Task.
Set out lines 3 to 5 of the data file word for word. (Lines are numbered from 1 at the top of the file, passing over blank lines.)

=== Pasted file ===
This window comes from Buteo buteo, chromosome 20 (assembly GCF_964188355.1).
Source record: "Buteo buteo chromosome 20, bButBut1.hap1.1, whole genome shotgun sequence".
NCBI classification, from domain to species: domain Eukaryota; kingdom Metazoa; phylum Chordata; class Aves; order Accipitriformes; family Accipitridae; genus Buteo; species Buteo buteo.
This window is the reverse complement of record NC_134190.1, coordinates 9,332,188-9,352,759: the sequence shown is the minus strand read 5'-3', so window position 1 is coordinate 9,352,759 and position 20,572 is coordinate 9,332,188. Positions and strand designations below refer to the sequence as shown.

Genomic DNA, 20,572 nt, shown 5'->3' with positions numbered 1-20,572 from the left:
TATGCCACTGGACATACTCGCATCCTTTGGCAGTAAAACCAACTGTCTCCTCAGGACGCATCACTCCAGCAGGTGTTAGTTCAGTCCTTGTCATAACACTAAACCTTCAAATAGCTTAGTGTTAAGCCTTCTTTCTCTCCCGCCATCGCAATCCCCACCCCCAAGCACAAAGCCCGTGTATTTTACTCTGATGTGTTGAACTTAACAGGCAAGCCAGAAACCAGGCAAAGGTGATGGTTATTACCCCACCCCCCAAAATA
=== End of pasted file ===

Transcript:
NCBI classification, from domain to species: domain Eukaryota; kingdom Metazoa; phylum Chordata; class Aves; order Accipitriformes; family Accipitridae; genus Buteo; species Buteo buteo.
This window is the reverse complement of record NC_134190.1, coordinates 9,332,188-9,352,759: the sequence shown is the minus strand read 5'-3', so window position 1 is coordinate 9,352,759 and position 20,572 is coordinate 9,332,188. Positions and strand designations below refer to the sequence as shown.

Genomic DNA, 20,572 nt, shown 5'->3' with positions numbered 1-20,572 from the left: